Considerable scholarly analysis and media attention has documented the racially disparate impact of coronavirus infections, hospitalizations, and deaths. Constituting 13 percent of the general population, Blacks reportedly account for 25 percent of those that have tested positive and 39 percent of the COVID-related deaths in the United States.
The over-representation of Blacks in rates of coronavirus infection and deaths is even higher in some states and cities. In Michigan, for example, Blacks make up 14 percent of the population but 40 percent of COVID-related deaths. In New Orleans, while making up less than one third of the general population, Blacks “account for almost 60 percent of the COVID-related deaths.”
Yet, we have embraced, in all likelihood unconsciously, a race blind approach to vaccine rollout, focusing primarily on two crucial variables–age and occupation—to prioritize the distribution. Strikingly, we are ignoring the critical impact of systemic racism in vulnerabilities to the deadly virus. In so doing, these race blind vaccine rollouts are not reaching the Black population that has suffered most from COVID.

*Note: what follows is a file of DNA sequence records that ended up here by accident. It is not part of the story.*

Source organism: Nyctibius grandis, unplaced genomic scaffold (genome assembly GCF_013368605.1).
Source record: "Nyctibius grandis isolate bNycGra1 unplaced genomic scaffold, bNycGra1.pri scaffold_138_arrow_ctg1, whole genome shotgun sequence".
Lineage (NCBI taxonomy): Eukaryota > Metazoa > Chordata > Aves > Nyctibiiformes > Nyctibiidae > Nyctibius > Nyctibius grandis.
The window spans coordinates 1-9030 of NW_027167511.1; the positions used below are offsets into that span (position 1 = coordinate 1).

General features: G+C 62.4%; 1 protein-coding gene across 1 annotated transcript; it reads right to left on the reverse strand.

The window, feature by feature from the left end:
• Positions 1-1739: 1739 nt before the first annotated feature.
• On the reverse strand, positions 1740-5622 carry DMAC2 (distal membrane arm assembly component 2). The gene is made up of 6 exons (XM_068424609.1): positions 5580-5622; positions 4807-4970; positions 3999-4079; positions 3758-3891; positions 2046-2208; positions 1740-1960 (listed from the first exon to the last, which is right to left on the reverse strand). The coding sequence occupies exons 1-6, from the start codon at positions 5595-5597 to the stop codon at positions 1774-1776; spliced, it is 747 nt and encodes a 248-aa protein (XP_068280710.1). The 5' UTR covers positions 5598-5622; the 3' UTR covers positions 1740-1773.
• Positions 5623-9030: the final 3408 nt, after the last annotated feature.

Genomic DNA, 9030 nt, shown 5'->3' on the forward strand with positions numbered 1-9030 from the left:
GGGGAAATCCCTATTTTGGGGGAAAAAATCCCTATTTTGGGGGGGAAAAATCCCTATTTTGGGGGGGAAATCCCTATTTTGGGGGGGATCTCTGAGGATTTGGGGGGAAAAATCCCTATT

In the phase one rollout, essential health care workers and adults 75 or older (recently expanded to include those 65 or older) receive priority for vaccinations. This approach would make perfect sense if our society were equitable and just, and always had been. Unfortunately, it is not. This is why there is an urgent need to create a racial equity approach to vaccine rollout.